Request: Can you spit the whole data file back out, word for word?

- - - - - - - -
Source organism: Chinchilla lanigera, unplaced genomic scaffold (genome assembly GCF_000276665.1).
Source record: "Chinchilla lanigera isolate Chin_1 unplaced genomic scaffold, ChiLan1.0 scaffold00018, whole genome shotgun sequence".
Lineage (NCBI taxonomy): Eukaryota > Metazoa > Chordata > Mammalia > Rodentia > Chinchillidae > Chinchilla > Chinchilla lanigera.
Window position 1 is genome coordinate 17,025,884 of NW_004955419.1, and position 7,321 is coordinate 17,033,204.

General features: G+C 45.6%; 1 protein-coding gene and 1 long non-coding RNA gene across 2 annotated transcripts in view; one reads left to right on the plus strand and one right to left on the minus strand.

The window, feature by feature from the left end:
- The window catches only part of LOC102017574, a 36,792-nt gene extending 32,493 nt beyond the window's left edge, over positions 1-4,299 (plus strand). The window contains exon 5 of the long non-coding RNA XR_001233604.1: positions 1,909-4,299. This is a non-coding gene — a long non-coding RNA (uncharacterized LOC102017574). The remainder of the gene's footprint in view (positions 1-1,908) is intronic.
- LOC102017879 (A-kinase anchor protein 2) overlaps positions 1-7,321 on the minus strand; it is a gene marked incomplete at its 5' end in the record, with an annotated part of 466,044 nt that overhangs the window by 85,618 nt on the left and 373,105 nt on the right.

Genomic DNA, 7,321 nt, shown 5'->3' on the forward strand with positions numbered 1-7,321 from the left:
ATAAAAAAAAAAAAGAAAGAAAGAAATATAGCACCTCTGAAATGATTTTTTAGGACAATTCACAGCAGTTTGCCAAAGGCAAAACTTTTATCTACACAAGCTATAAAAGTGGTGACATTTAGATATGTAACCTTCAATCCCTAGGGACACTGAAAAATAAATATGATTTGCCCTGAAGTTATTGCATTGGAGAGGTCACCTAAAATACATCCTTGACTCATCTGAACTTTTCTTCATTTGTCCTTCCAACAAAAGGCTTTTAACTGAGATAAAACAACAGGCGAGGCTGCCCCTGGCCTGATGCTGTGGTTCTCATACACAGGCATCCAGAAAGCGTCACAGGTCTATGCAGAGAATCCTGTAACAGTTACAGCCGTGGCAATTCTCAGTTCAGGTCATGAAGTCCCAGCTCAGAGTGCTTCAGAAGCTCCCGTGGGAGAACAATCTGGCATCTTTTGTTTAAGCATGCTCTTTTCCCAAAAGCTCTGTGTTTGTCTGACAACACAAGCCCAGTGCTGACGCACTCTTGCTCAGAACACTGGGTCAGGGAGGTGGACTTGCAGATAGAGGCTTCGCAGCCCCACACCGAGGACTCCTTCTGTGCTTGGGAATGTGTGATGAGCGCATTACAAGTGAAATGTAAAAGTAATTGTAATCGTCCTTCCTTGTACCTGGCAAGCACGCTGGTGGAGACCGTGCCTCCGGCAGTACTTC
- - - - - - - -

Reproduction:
Source organism: Chinchilla lanigera, unplaced genomic scaffold (genome assembly GCF_000276665.1).
Source record: "Chinchilla lanigera isolate Chin_1 unplaced genomic scaffold, ChiLan1.0 scaffold00018, whole genome shotgun sequence".
Lineage (NCBI taxonomy): Eukaryota > Metazoa > Chordata > Mammalia > Rodentia > Chinchillidae > Chinchilla > Chinchilla lanigera.
Window position 1 is genome coordinate 17,025,884 of NW_004955419.1, and position 7,321 is coordinate 17,033,204.

General features: G+C 45.6%; 1 protein-coding gene and 1 long non-coding RNA gene across 2 annotated transcripts in view; one reads left to right on the plus strand and one right to left on the minus strand.

The window, feature by feature from the left end:
- The window catches only part of LOC102017574, a 36,792-nt gene extending 32,493 nt beyond the window's left edge, over positions 1-4,299 (plus strand). The window contains exon 5 of the long non-coding RNA XR_001233604.1: positions 1,909-4,299. This is a non-coding gene — a long non-coding RNA (uncharacterized LOC102017574). The remainder of the gene's footprint in view (positions 1-1,908) is intronic.
- LOC102017879 (A-kinase anchor protein 2) overlaps positions 1-7,321 on the minus strand; it is a gene marked incomplete at its 5' end in the record, with an annotated part of 466,044 nt that overhangs the window by 85,618 nt on the left and 373,105 nt on the right.

Genomic DNA, 7,321 nt, shown 5'->3' on the forward strand with positions numbered 1-7,321 from the left:
ATAAAAAAAAAAAAGAAAGAAAGAAATATAGCACCTCTGAAATGATTTTTTAGGACAATTCACAGCAGTTTGCCAAAGGCAAAACTTTTATCTACACAAGCTATAAAAGTGGTGACATTTAGATATGTAACCTTCAATCCCTAGGGACACTGAAAAATAAATATGATTTGCCCTGAAGTTATTGCATTGGAGAGGTCACCTAAAATACATCCTTGACTCATCTGAACTTTTCTTCATTTGTCCTTCCAACAAAAGGCTTTTAACTGAGATAAAACAACAGGCGAGGCTGCCCCTGGCCTGATGCTGTGGTTCTCATACACAGGCATCCAGAAAGCGTCACAGGTCTATGCAGAGAATCCTGTAACAGTTACAGCCGTGGCAATTCTCAGTTCAGGTCATGAAGTCCCAGCTCAGAGTGCTTCAGAAGCTCCCGTGGGAGAACAATCTGGCATCTTTTGTTTAAGCATGCTCTTTTCCCAAAAGCTCTGTGTTTGTCTGACAACACAAGCCCAGTGCTGACGCACTCTTGCTCAGAACACTGGGTCAGGGAGGTGGACTTGCAGATAGAGGCTTCGCAGCCCCACACCGAGGACTCCTTCTGTGCTTGGGAATGTGTGATGAGCGCATTACAAGTGAAATGTAAAAGTAATTGTAATCGTCCTTCCTTGTACCTGGCAAGCACGCTGGTGGAGACCGTGCCTCCGGCAGTACTTC